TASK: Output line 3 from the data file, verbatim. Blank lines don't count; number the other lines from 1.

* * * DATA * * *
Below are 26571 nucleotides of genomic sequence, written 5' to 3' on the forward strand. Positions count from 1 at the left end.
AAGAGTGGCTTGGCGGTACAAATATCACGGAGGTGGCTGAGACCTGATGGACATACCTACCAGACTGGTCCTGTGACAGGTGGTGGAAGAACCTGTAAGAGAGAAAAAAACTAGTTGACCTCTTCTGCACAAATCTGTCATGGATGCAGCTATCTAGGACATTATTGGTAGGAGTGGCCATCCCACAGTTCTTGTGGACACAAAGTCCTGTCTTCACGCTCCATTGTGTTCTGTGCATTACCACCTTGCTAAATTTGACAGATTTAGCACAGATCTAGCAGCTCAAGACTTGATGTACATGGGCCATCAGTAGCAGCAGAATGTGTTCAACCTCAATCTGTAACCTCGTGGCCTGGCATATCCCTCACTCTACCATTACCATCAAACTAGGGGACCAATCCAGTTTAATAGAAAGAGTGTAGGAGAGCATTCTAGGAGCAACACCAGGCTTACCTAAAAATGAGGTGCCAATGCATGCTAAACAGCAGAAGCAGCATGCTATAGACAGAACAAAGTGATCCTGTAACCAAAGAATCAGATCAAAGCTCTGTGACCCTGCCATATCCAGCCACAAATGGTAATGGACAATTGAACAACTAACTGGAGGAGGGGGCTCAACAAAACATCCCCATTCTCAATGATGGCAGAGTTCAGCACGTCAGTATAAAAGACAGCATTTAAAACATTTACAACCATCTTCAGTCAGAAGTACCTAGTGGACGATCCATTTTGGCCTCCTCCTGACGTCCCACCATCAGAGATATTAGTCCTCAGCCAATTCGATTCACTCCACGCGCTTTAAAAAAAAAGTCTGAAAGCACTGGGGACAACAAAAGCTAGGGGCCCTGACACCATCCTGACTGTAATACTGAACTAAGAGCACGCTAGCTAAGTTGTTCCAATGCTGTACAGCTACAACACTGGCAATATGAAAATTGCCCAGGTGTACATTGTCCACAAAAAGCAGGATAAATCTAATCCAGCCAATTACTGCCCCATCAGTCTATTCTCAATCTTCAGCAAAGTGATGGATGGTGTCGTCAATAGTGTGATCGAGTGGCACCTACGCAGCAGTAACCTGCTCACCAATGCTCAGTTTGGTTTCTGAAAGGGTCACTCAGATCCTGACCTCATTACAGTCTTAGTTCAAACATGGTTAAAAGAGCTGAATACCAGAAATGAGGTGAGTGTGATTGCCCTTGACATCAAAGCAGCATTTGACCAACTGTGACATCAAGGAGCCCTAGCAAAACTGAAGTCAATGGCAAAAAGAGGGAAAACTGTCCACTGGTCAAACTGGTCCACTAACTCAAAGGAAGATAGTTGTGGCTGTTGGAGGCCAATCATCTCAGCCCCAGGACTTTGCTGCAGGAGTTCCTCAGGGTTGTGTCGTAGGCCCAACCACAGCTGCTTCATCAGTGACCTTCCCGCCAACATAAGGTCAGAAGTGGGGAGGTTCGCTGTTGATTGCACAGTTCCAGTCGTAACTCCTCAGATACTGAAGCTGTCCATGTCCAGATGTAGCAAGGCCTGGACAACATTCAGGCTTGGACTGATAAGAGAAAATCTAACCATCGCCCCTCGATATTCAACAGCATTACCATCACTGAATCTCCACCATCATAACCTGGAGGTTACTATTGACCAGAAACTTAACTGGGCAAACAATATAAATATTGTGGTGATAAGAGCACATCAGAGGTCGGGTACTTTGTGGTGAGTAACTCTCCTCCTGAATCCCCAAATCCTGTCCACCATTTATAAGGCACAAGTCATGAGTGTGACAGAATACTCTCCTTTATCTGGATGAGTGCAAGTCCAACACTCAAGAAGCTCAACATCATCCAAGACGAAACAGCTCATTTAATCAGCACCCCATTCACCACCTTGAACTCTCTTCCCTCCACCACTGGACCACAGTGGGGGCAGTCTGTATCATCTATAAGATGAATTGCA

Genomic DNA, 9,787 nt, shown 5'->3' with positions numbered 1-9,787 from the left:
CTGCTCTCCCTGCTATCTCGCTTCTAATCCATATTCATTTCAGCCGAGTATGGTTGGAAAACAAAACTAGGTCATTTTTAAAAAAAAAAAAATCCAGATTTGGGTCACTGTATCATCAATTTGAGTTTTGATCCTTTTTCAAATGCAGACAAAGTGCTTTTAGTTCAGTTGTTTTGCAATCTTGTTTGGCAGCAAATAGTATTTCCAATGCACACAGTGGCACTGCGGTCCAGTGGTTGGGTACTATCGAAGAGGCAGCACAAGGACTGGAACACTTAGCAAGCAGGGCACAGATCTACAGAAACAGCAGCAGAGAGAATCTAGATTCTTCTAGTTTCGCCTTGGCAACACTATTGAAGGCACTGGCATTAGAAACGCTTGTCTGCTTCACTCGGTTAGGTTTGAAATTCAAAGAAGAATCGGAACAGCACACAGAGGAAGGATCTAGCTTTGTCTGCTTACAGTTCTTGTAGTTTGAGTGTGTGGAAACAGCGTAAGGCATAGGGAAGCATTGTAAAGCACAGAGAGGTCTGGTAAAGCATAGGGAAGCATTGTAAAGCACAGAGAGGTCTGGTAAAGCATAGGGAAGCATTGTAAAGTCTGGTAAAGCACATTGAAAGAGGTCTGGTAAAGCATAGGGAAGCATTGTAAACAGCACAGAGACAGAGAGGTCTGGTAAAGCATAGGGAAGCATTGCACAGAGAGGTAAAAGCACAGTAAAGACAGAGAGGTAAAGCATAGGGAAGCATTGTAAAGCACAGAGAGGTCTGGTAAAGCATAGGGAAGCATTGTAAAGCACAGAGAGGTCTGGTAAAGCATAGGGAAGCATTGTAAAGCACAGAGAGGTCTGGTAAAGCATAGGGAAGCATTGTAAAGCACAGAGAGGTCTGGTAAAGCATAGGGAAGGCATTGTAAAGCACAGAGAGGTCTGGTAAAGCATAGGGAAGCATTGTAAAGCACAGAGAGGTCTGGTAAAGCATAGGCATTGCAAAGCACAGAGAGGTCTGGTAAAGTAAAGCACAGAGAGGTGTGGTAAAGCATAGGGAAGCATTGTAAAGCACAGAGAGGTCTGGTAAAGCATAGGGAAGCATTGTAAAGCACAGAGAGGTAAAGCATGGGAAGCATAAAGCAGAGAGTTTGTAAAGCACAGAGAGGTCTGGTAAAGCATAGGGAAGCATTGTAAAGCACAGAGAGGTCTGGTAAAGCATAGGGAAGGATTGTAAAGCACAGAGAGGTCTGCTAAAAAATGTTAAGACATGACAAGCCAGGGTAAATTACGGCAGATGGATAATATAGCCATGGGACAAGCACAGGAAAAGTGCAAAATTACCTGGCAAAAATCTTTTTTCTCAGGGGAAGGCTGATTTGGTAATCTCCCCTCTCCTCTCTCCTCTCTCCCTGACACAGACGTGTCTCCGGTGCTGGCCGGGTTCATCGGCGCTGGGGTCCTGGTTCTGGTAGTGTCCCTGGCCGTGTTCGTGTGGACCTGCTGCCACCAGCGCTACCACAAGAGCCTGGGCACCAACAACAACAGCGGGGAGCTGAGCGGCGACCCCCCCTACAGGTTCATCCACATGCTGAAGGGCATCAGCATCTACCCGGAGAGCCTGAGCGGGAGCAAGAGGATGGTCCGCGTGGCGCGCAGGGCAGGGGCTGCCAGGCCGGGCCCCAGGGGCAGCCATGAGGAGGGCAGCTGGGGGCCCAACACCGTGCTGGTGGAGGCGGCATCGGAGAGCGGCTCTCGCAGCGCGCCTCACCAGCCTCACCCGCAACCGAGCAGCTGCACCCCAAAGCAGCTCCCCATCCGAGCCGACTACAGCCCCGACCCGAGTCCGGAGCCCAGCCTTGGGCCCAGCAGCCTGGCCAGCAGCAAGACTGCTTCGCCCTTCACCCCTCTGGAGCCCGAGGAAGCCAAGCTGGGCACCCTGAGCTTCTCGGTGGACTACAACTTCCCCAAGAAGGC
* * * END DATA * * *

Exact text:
Genomic DNA, 9,787 nt, shown 5'->3' with positions numbered 1-9,787 from the left: